Cloud computing in education: How moving to the cloud can help schools

There are huge benefits of using virtualisation and cloud computing in education. What’s holding schools and other public sector departments back?

The UK public sector, including education departments, can enjoy the same benefits of virtualisation and cloud services that commercial organisations enjoy. But worryingly, school IT departments are overlooking a strategic view of how to use cloud computing in education.

Eric Schmidt’s recent speech criticising the level of computing education within primary and secondary schools has some justification. My own direct experience as a service provider -- and as a supportive partner to a full-time teacher -- leads me to believe that the public sector is overlooking a more strategic view. And that should be how cloud technologies and working practises associated with a virtualised data centre can improve all areas of a school’s IT departments.

In this tip, I’ll highlight some practical ways that education departments can take advantage of virtualisation and emerging cloud technologies.

The challenges of using cloud computing in education sectors

Before highlighting areas of improvement, it is worth identifying cultural challenges an academic environment faces. Often a school will have competent IT technicians and a vision of IT requirements, but the gap is the strategic vision and understanding of available technologies versus budgets available to deliver on that vision. The head teacher sits much like a chief executive at the top of the tree. But unlike a PLC company chief, the head teacher has little or no real interest in systems. For many, this is where the disconnect lies. Reviewing my direct contact with schools, along with some personal insight from my partner’s experiences, some significant opportunities for improvement stuck out.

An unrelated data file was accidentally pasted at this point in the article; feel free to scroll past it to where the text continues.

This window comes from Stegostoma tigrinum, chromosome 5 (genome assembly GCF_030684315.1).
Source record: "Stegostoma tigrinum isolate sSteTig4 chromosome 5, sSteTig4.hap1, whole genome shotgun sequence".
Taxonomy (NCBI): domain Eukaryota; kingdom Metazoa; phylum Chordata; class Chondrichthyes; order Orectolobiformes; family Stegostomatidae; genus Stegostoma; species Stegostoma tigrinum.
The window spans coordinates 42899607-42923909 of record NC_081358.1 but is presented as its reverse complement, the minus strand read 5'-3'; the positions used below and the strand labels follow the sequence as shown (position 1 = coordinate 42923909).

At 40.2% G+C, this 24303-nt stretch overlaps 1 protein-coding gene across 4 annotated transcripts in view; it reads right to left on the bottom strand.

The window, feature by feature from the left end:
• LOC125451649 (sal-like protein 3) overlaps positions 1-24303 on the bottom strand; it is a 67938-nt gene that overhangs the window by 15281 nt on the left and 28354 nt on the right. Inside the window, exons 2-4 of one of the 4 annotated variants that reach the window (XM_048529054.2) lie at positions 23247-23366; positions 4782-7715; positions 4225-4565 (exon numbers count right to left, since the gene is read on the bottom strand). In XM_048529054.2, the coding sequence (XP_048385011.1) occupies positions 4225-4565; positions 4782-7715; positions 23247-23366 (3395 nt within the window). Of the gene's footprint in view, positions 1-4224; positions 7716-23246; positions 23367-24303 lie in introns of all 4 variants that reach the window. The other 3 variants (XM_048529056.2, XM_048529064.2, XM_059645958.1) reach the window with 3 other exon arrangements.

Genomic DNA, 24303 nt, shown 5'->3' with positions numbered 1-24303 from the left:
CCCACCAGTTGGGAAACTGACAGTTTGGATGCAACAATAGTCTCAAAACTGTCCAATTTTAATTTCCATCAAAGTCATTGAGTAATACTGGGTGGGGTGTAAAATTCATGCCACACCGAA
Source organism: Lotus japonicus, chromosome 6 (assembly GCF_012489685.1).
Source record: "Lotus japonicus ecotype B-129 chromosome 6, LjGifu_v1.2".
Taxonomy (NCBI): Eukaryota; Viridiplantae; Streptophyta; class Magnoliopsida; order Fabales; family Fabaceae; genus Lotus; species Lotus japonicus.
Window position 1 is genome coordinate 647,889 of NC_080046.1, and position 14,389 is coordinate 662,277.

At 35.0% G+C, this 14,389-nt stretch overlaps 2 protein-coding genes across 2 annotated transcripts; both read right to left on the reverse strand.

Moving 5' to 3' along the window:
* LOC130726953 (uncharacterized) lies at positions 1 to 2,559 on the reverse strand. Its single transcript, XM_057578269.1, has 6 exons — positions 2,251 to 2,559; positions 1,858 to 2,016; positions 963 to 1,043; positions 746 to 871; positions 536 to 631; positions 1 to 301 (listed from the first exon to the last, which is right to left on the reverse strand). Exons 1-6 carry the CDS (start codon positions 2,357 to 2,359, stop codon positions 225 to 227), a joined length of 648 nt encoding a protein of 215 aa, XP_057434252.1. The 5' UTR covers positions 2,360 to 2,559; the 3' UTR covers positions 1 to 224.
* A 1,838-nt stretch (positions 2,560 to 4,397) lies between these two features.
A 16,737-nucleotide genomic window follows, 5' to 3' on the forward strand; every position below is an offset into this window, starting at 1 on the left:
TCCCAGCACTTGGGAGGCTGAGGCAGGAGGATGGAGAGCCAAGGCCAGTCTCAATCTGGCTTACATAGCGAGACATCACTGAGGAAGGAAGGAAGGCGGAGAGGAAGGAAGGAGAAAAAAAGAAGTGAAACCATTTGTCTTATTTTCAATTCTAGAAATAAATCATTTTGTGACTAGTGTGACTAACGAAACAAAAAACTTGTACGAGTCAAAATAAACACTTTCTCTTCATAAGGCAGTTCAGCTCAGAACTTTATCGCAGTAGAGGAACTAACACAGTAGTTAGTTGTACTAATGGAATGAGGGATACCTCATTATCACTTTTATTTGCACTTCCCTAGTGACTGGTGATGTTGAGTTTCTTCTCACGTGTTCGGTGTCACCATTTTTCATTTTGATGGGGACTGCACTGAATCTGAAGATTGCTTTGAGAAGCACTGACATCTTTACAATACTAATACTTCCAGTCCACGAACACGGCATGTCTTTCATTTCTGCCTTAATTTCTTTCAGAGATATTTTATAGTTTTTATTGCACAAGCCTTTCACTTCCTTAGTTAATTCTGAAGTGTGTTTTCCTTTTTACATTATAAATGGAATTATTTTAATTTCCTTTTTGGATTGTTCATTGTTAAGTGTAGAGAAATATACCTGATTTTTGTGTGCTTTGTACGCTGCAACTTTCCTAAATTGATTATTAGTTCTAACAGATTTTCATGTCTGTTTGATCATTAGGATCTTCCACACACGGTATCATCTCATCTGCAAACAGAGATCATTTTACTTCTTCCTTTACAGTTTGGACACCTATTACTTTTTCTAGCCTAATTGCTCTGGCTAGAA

IT vision must reach to the top

Schools see IT as a necessary evil. Head teachers have little strategic IT vision which could help guide their IT deliverables. At a recent head teachers’ conference, I was amazed at how uninterested the attendees were in what my company had on display or in what other IT companies were exhibiting. However the school photography stands were busier than Sainsbury’s on a Friday night. IT does not command the same importance as other more traditional areas of school life; it is largely ignored.

Before technology has a chance to really benefit schools, there has to be a fundamental shift in thinking. Technology vendors and service providers must work to reposition IT within the mind-set of the professionals working in the education sector. IT departments or county IT advisers must educate the head teachers by demonstrating the tangible benefits of IT to the school system, from a budgetary standpoint and from the ways it improves the educational experience for students, teachers and parents.

Build IT and services into the curriculum. The traditional deliverables of both a curriculum and administration network remain fixtures within a school system. Other challenges, such as delivering data outside of the physical network in a secure way to allow pupils access to files for homework, are now fairly standard too. This may give the impression of a private cloud, but these “clouds” often provide just the required data, not the required application.

Microsoft (with its Office 365 service) and other vendors are starting to position their cloud offerings to schools, but there are difficulties. For example, Office 365 does not currently give the teaching staff easy access to completed work uploaded by pupils. Microsoft points to the collaboration features of Lync 2010 to help create online classrooms, but this will require a fundamental shift in how lessons are delivered. I am not convinced UK educators will jump at this opportunity, but services like Office365 have a role to play and should be considered.